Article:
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Australian Citizens (Uk Passports)

Volume 498: debated on Wednesday 2 April 1952

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asked the Secretary of State for Foreign Affairs if he is aware that an Australian citizen domiciled in this country and married to an English wife is unable to obtain a British passport to accompany his family on foreign journeys without surrendering his Australian nationality; and if he will take steps to remove this anomaly which gives pain to loyal Commonwealth subjects domiciled in this country.

An Australian citizen who has been ordinarily resident in this country for one year can apply for registration as a citizen of the United Kingdom and Colonies and so become eligible to hold a United Kingdom passport.

The Australian Citizenship Act, however, provides that an Australian citizen who acquires the nationality or citizenship of a country other than Australia shall thereupon cease to be an Australian citizen. This applies to the United Kingdom, in which case an Australian's status as a British subject is not, however, affected.

The hon. Gentleman will therefore see that it is Australian and not United Kingdom law which lays down the circumstances in which Australian citizenship is lost.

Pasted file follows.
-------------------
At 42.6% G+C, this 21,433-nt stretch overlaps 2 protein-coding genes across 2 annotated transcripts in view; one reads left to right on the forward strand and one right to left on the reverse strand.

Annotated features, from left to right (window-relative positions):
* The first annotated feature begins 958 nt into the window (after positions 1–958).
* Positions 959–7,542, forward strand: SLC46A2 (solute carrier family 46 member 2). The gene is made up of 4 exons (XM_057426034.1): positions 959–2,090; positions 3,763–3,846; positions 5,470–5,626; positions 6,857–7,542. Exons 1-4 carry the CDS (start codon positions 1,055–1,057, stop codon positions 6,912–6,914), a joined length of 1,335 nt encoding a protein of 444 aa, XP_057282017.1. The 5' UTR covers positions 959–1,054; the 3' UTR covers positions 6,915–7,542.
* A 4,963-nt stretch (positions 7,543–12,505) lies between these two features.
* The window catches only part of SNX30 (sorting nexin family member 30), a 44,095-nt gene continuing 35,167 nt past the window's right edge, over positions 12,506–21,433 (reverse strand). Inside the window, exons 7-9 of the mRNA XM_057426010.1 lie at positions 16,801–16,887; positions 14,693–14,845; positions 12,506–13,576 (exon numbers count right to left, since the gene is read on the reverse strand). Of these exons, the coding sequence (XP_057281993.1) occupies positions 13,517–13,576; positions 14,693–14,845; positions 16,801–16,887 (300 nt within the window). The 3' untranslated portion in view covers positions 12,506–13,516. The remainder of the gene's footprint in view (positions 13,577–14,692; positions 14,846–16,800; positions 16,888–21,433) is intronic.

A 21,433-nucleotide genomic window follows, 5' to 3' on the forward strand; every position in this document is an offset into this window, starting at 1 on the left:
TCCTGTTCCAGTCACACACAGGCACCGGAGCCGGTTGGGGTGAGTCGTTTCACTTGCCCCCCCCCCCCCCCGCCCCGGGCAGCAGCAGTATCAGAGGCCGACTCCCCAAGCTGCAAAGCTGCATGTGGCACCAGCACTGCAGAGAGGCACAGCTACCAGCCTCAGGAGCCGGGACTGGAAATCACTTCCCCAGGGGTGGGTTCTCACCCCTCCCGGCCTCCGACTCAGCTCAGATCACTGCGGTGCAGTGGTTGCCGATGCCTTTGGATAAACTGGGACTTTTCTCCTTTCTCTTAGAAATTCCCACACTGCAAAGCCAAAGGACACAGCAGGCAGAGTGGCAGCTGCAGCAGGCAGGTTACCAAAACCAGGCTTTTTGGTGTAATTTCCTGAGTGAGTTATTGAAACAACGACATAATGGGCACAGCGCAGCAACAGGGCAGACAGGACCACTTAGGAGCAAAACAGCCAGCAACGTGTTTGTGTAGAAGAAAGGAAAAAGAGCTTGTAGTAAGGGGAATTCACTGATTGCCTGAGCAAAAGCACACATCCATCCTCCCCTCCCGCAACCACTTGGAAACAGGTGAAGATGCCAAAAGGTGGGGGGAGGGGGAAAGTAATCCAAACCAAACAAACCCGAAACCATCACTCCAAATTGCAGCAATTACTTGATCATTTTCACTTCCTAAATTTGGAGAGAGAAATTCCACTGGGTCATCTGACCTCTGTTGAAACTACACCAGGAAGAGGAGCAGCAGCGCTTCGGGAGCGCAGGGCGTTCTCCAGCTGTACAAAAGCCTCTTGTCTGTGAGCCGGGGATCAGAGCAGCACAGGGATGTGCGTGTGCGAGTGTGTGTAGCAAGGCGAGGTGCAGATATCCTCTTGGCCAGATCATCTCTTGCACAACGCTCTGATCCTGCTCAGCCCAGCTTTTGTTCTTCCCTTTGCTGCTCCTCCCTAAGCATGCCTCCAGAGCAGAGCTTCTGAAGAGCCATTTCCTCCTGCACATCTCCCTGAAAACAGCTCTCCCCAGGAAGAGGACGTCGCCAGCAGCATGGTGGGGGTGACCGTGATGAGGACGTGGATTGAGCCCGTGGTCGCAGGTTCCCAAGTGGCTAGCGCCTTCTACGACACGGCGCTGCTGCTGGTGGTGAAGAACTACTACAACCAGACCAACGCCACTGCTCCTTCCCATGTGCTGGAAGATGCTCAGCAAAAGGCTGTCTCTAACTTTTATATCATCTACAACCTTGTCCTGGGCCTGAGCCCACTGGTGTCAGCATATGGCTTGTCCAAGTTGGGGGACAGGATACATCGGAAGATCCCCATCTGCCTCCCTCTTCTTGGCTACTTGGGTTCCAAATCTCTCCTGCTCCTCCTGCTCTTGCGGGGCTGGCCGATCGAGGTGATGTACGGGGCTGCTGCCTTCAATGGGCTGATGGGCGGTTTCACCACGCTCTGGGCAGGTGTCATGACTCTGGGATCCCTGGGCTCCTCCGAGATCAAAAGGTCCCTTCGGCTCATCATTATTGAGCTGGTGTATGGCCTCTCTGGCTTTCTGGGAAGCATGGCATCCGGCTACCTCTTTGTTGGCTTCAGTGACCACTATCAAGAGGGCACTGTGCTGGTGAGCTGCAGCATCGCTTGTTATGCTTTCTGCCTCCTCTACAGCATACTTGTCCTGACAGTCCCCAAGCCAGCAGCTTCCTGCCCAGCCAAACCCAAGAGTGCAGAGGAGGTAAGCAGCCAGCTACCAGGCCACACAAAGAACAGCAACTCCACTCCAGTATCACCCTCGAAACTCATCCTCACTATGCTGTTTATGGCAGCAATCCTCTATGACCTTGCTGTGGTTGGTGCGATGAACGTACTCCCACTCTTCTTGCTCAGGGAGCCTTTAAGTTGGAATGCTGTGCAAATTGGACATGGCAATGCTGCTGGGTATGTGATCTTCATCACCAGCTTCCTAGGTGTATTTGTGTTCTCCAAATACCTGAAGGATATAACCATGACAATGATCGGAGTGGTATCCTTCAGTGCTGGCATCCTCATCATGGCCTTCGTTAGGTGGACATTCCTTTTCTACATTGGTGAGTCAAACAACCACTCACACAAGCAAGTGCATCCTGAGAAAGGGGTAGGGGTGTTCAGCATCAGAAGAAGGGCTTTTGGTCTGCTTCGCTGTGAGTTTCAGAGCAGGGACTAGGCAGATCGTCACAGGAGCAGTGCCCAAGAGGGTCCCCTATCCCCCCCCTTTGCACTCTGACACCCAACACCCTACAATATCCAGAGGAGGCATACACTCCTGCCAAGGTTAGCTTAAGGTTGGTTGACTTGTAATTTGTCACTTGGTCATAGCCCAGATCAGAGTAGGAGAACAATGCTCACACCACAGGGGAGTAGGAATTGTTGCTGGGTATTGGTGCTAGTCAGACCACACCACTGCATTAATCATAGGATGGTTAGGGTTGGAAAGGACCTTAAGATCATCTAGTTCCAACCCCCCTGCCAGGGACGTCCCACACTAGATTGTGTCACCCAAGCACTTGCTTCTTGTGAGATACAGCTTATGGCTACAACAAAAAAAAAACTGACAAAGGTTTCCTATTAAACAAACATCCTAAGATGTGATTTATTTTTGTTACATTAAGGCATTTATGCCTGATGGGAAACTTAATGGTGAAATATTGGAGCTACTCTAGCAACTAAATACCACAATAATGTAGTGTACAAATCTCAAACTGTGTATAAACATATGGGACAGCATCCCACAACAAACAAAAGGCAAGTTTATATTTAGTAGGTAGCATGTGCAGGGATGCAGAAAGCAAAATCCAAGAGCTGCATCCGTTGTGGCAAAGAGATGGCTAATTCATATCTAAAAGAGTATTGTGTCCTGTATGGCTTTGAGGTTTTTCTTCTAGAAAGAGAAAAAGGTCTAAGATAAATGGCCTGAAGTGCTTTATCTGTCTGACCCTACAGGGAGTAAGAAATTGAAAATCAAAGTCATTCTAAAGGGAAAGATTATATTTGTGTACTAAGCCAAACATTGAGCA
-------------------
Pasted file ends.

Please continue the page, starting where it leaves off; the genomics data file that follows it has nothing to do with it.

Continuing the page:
May I take it from the very courteous answer given by the right hon. Gentleman that he recognises that this is a matter of particular difficulty in our relationship with the Australian Commonwealth, and will he try to devise, in consultation with the Australian authorities, some machinery under which our Commonwealth friends can at least have the appearance of some preference when living in this country, as compared with aliens who have no ties of blood with us?

I feel exactly as the hon. Gentleman feels, which is why I revised the original draft of this reply. It really is not a matter in which we are the authority. This is Australian law, and all I can do for the hon. Gentleman is to expound Australian law. What we can say, and what I have said, is that in any event the status of Australians in this country as British subjects is not in any circumstances affected.

I merely wish to ask whether the right hon. Gentleman is aware that his appearance at the Box is the first display of good temper we have had from the Front Bench opposite today.